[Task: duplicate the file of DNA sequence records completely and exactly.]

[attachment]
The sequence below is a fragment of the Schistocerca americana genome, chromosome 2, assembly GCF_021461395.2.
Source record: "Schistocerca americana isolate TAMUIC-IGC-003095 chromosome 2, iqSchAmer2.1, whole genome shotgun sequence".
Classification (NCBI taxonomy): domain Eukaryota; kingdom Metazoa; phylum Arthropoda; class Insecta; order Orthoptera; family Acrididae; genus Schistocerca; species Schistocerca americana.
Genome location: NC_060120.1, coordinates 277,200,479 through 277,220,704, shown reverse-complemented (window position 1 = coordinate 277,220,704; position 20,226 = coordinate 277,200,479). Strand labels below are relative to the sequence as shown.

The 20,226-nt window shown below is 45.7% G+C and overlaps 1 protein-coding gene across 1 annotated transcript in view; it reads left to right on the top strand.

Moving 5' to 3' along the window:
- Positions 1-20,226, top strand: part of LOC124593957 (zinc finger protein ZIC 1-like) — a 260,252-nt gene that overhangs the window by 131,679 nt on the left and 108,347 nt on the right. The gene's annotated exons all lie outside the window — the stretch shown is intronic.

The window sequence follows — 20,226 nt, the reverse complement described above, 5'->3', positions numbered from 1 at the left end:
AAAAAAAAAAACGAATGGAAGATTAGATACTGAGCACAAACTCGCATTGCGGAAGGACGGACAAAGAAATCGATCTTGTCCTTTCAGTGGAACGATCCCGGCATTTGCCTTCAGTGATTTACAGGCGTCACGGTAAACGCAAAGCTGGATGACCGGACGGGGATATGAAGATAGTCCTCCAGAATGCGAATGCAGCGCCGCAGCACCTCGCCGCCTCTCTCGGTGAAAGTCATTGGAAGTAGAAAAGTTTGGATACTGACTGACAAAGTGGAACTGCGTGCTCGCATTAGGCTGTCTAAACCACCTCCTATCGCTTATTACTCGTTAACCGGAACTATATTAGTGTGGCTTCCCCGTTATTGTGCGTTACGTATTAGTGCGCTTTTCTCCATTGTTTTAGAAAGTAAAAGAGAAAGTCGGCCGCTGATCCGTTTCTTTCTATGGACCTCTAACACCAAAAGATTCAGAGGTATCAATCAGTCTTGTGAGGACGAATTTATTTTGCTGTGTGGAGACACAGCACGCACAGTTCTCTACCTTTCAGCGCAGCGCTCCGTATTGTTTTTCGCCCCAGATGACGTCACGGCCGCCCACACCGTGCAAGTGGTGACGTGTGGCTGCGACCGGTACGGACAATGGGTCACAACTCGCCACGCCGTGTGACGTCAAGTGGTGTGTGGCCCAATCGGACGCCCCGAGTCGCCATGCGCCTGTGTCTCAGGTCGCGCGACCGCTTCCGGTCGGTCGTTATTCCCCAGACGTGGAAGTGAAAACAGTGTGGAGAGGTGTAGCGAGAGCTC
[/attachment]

The sequence below is a fragment of the Schistocerca americana genome, chromosome 2, assembly GCF_021461395.2.
Source record: "Schistocerca americana isolate TAMUIC-IGC-003095 chromosome 2, iqSchAmer2.1, whole genome shotgun sequence".
Classification (NCBI taxonomy): domain Eukaryota; kingdom Metazoa; phylum Arthropoda; class Insecta; order Orthoptera; family Acrididae; genus Schistocerca; species Schistocerca americana.
Genome location: NC_060120.1, coordinates 277,200,479 through 277,220,704, shown reverse-complemented (window position 1 = coordinate 277,220,704; position 20,226 = coordinate 277,200,479). Strand labels below are relative to the sequence as shown.

The 20,226-nt window shown below is 45.7% G+C and overlaps 1 protein-coding gene across 1 annotated transcript in view; it reads left to right on the top strand.

Moving 5' to 3' along the window:
- Positions 1-20,226, top strand: part of LOC124593957 (zinc finger protein ZIC 1-like) — a 260,252-nt gene that overhangs the window by 131,679 nt on the left and 108,347 nt on the right. The gene's annotated exons all lie outside the window — the stretch shown is intronic.

The window sequence follows — 20,226 nt, the reverse complement described above, 5'->3', positions numbered from 1 at the left end:
AAAAAAAAAAACGAATGGAAGATTAGATACTGAGCACAAACTCGCATTGCGGAAGGACGGACAAAGAAATCGATCTTGTCCTTTCAGTGGAACGATCCCGGCATTTGCCTTCAGTGATTTACAGGCGTCACGGTAAACGCAAAGCTGGATGACCGGACGGGGATATGAAGATAGTCCTCCAGAATGCGAATGCAGCGCCGCAGCACCTCGCCGCCTCTCTCGGTGAAAGTCATTGGAAGTAGAAAAGTTTGGATACTGACTGACAAAGTGGAACTGCGTGCTCGCATTAGGCTGTCTAAACCACCTCCTATCGCTTATTACTCGTTAACCGGAACTATATTAGTGTGGCTTCCCCGTTATTGTGCGTTACGTATTAGTGCGCTTTTCTCCATTGTTTTAGAAAGTAAAAGAGAAAGTCGGCCGCTGATCCGTTTCTTTCTATGGACCTCTAACACCAAAAGATTCAGAGGTATCAATCAGTCTTGTGAGGACGAATTTATTTTGCTGTGTGGAGACACAGCACGCACAGTTCTCTACCTTTCAGCGCAGCGCTCCGTATTGTTTTTCGCCCCAGATGACGTCACGGCCGCCCACACCGTGCAAGTGGTGACGTGTGGCTGCGACCGGTACGGACAATGGGTCACAACTCGCCACGCCGTGTGACGTCAAGTGGTGTGTGGCCCAATCGGACGCCCCGAGTCGCCATGCGCCTGTGTCTCAGGTCGCGCGACCGCTTCCGGTCGGTCGTTATTCCCCAGACGTGGAAGTGAAAACAGTGTGGAGAGGTGTAGCGAGAGCTC